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ERIC Number: ED029194
Record Type: RIE
Publication Date: 1968
Pages: 73
Abstractor: N/A
Reference Count: N/A
Supervisory Selection and Training in Manufacturing Industry.
Jenkins, David
A study of the selection of supervisors and of their formal training in Great Britain shows that lack of reliable methods to measure job performance causes difficulty in developing training programs. Qualities of the successful supervisor must be identified; this involves measuring knowledge in areas of technology, wage and production systems, as well as skills in operations, clerical and administrative areas, problem solving, and social competencies. While established supervisors may be observed, deficiencies determined, and appropriate training imparted, the potential supervisor must have special training for development of necessary job skills. Limitations of formal training include lack of relationship between course objectives and training needs, greater emphasis on classroom performance than on the job, and difficulties in transfer of general knowledge to specific situations. Training is most successful when it imparts knowledge or skills, influences attitudes, or affects behavior. External courses enable grouping of supervisors on the basis of industry, production systems, and product, while internal courses are useful in imparting knowledge of the firm and its policies, and providing realistic appraisal of discrepancies between policy and practice. (pt)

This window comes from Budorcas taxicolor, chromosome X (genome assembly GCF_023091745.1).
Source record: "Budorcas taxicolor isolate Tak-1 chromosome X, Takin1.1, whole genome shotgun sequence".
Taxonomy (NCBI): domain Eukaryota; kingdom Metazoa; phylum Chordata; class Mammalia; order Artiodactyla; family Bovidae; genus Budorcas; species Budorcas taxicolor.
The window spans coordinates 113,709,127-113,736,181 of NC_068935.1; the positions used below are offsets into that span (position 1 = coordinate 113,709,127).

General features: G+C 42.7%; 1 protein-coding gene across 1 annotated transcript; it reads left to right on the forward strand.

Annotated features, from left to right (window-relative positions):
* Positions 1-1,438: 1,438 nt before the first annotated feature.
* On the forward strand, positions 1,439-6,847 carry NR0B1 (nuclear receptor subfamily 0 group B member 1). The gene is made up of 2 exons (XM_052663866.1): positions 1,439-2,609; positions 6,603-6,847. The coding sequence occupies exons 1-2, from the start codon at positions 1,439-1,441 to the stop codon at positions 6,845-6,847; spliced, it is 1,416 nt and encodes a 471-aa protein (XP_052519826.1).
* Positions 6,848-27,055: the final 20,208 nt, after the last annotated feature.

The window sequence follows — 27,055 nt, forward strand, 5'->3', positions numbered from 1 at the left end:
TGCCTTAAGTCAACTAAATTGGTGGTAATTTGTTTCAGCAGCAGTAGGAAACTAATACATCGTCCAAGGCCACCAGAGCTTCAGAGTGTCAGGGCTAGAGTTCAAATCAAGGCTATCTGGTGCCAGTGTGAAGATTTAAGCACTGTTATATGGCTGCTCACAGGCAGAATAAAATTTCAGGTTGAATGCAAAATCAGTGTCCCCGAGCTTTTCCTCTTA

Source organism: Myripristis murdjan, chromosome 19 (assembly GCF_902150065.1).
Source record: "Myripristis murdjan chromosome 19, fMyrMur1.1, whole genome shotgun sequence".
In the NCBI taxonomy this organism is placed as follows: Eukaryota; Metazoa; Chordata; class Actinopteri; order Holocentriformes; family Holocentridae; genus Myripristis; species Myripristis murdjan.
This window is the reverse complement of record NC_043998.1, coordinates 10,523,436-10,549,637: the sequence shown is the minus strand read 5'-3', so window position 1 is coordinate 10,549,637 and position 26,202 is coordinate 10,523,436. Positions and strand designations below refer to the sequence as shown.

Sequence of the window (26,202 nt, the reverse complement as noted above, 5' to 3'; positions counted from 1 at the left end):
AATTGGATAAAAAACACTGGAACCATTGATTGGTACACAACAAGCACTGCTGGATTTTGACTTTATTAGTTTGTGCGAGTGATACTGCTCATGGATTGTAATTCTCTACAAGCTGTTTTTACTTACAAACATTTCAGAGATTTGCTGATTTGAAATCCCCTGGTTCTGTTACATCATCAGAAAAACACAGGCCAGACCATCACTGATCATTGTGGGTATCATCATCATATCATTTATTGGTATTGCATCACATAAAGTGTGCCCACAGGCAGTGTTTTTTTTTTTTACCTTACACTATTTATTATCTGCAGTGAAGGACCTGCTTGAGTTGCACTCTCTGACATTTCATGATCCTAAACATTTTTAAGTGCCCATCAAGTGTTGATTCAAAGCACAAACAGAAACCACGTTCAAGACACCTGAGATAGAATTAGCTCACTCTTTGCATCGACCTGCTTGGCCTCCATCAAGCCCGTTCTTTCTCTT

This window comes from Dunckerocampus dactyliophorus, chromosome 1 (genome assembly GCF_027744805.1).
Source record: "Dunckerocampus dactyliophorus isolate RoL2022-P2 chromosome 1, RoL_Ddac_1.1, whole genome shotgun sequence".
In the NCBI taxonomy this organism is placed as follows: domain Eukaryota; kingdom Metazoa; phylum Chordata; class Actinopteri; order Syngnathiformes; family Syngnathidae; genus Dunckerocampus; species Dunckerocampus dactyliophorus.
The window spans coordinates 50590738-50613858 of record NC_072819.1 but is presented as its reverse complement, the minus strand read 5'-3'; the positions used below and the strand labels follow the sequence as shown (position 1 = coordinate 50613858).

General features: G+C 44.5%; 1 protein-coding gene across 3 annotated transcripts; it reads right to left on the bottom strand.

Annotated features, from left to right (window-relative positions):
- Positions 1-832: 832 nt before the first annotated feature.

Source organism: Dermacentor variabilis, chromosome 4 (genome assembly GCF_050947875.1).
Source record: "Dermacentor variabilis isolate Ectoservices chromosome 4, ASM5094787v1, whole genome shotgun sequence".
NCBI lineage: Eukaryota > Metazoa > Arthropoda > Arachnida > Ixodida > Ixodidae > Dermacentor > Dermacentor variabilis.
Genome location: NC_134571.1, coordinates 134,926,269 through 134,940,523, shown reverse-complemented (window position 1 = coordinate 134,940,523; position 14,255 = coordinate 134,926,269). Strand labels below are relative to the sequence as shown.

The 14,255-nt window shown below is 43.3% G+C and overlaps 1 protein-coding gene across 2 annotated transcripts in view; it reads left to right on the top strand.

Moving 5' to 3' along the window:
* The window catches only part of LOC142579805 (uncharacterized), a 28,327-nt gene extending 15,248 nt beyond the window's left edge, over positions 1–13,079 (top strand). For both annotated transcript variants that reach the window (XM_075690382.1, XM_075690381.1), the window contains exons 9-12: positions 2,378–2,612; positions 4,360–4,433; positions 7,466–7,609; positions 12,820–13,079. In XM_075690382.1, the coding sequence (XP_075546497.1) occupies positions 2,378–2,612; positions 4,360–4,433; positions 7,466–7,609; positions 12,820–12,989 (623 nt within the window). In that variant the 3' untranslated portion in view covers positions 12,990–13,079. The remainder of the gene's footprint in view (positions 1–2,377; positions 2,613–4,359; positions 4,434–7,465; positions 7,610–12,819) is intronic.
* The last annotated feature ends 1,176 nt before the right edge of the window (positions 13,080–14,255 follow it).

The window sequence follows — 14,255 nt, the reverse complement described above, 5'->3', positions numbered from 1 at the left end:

Staples Press Ltd. 3 Upper James Street, Golden Square, London W.1. England (16s)
Publication Type: N/A
Education Level: N/A
Audience: N/A
Language: N/A
Sponsor: N/A
Authoring Institution: N/A
Identifiers: Great Britain